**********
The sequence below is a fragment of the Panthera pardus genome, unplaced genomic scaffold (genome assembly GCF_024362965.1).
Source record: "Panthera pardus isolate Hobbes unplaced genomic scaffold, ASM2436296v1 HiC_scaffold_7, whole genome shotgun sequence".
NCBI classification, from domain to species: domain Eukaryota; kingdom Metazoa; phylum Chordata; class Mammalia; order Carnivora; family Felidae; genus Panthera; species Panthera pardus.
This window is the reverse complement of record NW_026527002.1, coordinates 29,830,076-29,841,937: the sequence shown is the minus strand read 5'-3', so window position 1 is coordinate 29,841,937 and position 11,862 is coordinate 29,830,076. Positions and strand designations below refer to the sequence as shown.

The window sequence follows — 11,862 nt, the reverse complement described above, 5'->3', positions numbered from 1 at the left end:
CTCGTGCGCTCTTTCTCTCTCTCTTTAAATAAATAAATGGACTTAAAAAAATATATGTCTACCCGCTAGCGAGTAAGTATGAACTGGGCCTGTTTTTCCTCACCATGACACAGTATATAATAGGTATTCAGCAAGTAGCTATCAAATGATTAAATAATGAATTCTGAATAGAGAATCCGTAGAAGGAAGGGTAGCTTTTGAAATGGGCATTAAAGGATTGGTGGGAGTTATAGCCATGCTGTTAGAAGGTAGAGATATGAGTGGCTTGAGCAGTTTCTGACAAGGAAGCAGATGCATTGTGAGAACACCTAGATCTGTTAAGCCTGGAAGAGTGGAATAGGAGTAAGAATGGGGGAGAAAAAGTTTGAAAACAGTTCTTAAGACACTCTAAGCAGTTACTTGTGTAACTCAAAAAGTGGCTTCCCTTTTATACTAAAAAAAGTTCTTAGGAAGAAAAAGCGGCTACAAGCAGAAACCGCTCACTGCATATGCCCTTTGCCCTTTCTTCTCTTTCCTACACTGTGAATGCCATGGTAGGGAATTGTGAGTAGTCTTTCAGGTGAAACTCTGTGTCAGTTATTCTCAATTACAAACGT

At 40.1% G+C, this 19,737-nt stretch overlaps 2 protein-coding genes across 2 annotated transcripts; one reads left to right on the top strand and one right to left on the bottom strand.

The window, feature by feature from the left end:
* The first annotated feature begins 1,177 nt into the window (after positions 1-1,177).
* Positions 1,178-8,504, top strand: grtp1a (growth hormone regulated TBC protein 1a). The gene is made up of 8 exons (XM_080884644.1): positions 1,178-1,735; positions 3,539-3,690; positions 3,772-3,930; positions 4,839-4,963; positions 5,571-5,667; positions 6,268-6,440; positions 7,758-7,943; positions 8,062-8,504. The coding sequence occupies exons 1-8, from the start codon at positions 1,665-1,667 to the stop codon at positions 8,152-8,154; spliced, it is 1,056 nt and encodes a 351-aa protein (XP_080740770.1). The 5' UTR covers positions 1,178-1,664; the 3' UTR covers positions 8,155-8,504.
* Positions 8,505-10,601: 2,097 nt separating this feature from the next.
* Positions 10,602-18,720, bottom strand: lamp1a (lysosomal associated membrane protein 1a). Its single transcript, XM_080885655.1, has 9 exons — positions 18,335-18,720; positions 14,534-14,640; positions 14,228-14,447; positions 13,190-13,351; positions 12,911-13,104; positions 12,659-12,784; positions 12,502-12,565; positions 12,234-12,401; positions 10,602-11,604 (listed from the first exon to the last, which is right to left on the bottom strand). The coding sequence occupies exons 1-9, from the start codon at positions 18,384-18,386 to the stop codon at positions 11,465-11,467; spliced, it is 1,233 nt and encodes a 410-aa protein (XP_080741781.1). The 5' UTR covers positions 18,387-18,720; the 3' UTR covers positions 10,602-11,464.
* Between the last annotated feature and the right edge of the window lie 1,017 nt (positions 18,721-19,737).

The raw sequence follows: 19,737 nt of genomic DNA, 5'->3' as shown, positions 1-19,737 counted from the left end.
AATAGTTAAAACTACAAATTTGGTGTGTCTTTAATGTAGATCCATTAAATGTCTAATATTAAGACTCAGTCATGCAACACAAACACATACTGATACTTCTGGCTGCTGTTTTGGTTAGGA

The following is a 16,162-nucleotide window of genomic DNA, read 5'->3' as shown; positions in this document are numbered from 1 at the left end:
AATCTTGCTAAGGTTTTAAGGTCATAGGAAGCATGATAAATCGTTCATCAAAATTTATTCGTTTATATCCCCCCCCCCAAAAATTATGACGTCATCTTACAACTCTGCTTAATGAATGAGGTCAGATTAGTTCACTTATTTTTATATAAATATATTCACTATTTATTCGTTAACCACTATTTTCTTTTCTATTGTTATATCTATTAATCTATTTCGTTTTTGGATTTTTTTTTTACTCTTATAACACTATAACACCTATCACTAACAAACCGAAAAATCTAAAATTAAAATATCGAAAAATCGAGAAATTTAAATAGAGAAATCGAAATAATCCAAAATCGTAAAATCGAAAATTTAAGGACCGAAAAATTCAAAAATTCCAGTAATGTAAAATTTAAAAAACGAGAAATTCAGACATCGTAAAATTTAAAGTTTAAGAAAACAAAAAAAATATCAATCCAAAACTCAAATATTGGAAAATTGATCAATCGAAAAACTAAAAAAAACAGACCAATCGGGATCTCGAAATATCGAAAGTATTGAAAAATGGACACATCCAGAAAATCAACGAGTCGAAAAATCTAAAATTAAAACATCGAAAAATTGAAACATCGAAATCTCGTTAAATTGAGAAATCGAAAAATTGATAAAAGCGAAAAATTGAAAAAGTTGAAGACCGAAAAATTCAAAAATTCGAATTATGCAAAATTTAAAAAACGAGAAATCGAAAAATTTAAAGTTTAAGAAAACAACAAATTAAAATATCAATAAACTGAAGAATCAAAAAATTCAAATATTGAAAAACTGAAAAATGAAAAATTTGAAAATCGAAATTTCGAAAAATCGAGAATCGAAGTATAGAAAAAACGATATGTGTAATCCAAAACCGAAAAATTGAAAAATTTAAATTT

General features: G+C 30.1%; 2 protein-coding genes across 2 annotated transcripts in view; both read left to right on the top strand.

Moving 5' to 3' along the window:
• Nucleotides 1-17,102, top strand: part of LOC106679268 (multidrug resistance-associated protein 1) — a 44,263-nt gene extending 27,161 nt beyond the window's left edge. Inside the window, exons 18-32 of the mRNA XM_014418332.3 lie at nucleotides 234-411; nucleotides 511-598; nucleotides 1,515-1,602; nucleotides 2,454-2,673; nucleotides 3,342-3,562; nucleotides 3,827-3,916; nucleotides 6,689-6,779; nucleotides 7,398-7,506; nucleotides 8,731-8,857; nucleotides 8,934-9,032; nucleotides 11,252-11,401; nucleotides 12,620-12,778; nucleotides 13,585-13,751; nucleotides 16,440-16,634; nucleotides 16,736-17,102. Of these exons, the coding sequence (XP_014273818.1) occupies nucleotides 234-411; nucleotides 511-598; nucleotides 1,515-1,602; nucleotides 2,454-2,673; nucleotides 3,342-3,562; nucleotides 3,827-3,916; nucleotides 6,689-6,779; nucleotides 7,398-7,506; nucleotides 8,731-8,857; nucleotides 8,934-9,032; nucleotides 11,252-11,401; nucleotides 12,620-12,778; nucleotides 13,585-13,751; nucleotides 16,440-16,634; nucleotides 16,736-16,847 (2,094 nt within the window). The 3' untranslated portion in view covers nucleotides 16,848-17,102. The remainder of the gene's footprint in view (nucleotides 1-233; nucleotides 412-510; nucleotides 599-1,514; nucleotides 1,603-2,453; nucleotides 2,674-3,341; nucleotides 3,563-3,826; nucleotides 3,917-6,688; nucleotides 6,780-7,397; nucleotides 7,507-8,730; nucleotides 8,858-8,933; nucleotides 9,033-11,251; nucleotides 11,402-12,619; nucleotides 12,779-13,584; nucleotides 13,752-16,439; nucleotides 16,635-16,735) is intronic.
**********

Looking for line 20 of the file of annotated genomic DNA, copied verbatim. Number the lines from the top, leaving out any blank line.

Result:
• Nucleotides 1-17,102, top strand: part of LOC106679268 (multidrug resistance-associated protein 1) — a 44,263-nt gene extending 27,161 nt beyond the window's left edge. Inside the window, exons 18-32 of the mRNA XM_014418332.3 lie at nucleotides 234-411; nucleotides 511-598; nucleotides 1,515-1,602; nucleotides 2,454-2,673; nucleotides 3,342-3,562; nucleotides 3,827-3,916; nucleotides 6,689-6,779; nucleotides 7,398-7,506; nucleotides 8,731-8,857; nucleotides 8,934-9,032; nucleotides 11,252-11,401; nucleotides 12,620-12,778; nucleotides 13,585-13,751; nucleotides 16,440-16,634; nucleotides 16,736-17,102. Of these exons, the coding sequence (XP_014273818.1) occupies nucleotides 234-411; nucleotides 511-598; nucleotides 1,515-1,602; nucleotides 2,454-2,673; nucleotides 3,342-3,562; nucleotides 3,827-3,916; nucleotides 6,689-6,779; nucleotides 7,398-7,506; nucleotides 8,731-8,857; nucleotides 8,934-9,032; nucleotides 11,252-11,401; nucleotides 12,620-12,778; nucleotides 13,585-13,751; nucleotides 16,440-16,634; nucleotides 16,736-16,847 (2,094 nt within the window). The 3' untranslated portion in view covers nucleotides 16,848-17,102. The remainder of the gene's footprint in view (nucleotides 1-233; nucleotides 412-510; nucleotides 599-1,514; nucleotides 1,603-2,453; nucleotides 2,674-3,341; nucleotides 3,563-3,826; nucleotides 3,917-6,688; nucleotides 6,780-7,397; nucleotides 7,507-8,730; nucleotides 8,858-8,933; nucleotides 9,033-11,251; nucleotides 11,402-12,619; nucleotides 12,779-13,584; nucleotides 13,752-16,439; nucleotides 16,635-16,735) is intronic.